Physical Space: If you have a physical location then plan to shoot photos of it. People like to familiarize themselves with locations before they visit them.
Action Shots: If you run a restaurant or are a local carpenter, then shoot action pictures. We can all agree that seeing people work adds to your story and shows that you and your team are hard workers.
Products/Services: This is why people are on your website. Think about how you can create an inspiring and eye-catching photo that will better promote them.
Find a Location
Whether you decide to create a DIY studio or shoot on location, make sure you keep it uncluttered and you are allowed to set up your equipment for the length of your photoshoot.
Find the Right Light
Lighting makes the difference between a great shot and a bad one. The biggest thing to look for is even light. That means the person or product facing the camera has even light from head to toe, there are no shadows or dark spots. If you notice a dark spot on your subject, pull out your foam board to reflect light back at the shadow.
If you are shooting indoors, find a bright spot with a lot of natural light.
If you are shooting outdoors, avoid shooting mid-day. Direct sunlight produces harsh shadows and causes scrunched-up faces which make for unflattering pictures.
Stand Further Away from Your Subject
Since modern websites are responsive and adjust to different screen sizes, some images are viewed at different sizes on different devices. This is particularly true for banner or header photos. Since these images are generally full width they will appear taller or shorter depending on the device. So for these images, we recommend shooting a horizontal image allowing extra space on the left and/or right of your subject.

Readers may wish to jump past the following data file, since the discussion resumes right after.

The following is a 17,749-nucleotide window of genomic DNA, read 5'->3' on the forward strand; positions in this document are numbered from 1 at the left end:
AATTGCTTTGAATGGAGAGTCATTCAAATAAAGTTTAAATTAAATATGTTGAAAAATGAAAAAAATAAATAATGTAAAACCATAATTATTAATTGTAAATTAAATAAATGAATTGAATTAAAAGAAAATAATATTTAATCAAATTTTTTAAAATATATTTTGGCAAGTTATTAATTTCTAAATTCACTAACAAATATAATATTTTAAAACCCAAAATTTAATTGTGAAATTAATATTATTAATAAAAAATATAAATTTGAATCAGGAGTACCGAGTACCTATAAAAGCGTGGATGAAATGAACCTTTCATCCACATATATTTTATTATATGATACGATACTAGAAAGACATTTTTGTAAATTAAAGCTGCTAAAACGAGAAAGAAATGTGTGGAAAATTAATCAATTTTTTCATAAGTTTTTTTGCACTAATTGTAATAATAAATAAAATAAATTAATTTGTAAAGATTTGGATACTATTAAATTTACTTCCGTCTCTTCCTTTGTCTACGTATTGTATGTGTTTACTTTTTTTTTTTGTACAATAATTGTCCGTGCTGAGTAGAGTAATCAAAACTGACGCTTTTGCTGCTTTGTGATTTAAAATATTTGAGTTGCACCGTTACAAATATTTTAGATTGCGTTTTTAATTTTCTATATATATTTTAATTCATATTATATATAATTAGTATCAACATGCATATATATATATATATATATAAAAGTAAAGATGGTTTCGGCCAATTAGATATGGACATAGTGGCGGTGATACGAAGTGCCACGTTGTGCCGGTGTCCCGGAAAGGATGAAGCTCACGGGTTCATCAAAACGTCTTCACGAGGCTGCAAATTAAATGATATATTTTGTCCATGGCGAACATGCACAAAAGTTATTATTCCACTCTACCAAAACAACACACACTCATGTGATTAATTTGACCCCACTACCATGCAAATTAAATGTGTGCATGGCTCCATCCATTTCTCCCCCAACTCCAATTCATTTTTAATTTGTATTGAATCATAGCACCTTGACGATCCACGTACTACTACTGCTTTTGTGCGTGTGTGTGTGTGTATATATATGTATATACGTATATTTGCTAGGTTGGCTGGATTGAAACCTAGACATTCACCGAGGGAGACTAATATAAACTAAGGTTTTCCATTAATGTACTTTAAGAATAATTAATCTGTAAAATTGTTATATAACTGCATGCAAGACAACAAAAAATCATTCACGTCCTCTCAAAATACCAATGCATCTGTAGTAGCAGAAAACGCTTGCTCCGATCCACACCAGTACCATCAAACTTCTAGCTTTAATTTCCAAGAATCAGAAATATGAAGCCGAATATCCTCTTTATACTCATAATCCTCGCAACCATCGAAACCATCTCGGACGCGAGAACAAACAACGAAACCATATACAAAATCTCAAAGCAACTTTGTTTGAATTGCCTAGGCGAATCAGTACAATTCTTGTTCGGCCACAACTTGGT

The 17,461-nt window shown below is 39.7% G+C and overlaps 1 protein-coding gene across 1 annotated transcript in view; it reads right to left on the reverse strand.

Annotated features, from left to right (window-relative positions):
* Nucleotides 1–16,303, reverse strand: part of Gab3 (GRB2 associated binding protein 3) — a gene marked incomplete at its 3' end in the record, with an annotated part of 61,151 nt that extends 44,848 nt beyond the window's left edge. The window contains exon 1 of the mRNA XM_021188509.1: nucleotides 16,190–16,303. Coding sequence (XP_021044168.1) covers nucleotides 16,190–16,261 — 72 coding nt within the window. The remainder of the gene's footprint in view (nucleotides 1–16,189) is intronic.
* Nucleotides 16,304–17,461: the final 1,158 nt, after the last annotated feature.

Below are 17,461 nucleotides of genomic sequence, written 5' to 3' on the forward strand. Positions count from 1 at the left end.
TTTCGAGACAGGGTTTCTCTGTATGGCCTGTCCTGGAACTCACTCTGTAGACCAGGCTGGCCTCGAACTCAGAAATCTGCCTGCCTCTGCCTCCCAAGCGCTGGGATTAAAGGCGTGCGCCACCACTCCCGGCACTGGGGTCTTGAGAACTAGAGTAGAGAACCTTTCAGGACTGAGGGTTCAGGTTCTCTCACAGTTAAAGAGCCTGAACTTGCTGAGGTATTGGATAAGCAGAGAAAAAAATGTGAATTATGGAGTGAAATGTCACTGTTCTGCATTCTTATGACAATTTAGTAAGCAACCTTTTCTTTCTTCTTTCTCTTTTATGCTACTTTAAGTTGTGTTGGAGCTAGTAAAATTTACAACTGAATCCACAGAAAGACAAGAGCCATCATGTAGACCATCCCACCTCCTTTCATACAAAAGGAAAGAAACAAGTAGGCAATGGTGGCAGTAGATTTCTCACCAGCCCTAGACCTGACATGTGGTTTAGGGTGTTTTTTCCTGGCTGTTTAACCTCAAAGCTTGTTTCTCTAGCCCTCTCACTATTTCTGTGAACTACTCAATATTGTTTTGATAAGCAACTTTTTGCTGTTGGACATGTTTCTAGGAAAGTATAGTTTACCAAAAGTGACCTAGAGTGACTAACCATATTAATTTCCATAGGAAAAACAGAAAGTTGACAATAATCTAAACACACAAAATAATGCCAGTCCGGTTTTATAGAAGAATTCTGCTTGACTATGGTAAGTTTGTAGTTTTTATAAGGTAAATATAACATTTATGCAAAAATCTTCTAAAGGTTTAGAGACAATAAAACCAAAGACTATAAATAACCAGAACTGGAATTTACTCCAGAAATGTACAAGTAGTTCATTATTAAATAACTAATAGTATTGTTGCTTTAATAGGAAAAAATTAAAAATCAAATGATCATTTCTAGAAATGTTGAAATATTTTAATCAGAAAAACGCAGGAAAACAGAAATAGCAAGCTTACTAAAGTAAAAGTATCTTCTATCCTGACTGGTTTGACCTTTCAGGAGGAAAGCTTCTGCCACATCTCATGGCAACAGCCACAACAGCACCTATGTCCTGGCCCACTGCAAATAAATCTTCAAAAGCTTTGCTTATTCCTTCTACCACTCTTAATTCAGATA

Shoot Down When Possible
To get that flattering look of your subject, have the photographer get slightly higher than the subject. This will cause the photographer to angle the camera down slightly causing the subject to appear slimmer.
Setting Your Aperture, ISO, and Using a Tripod
The first thing you need to do is to set your aperture and the lower the number, the more light you allow in your camera. This sounds awesome but if you are shooting a group photo on f/2.0 then the subjects on the outer edges and/or the second row are going to appear blurry.
For product shots, we recommend taking your camera to the lowest available aperture on your camera. This creates a depth of field which generally looks more artistic and is what portrait mode on your phone does.
If you are taking a team photo we recommend using an aperture of at least f/4.0 to ensure everyone is in focus and make sure you focus on the person in the middle of the shot. If there are 3 rows of people, focus on the middle person in the 2nd row. Aperture works in a one-third two/thirds pattern. Meaning what you focus on, the one-third in front of the subject will be in focus and the two/thirds behind the subject will be in focus.
Once you have your aperture set you set your ISO. ISO is how your camera handles the light you allow in your lens. For ISO the higher the number, the more the light affects your image. So if you are shooting at f/2.0 you need a higher ISO.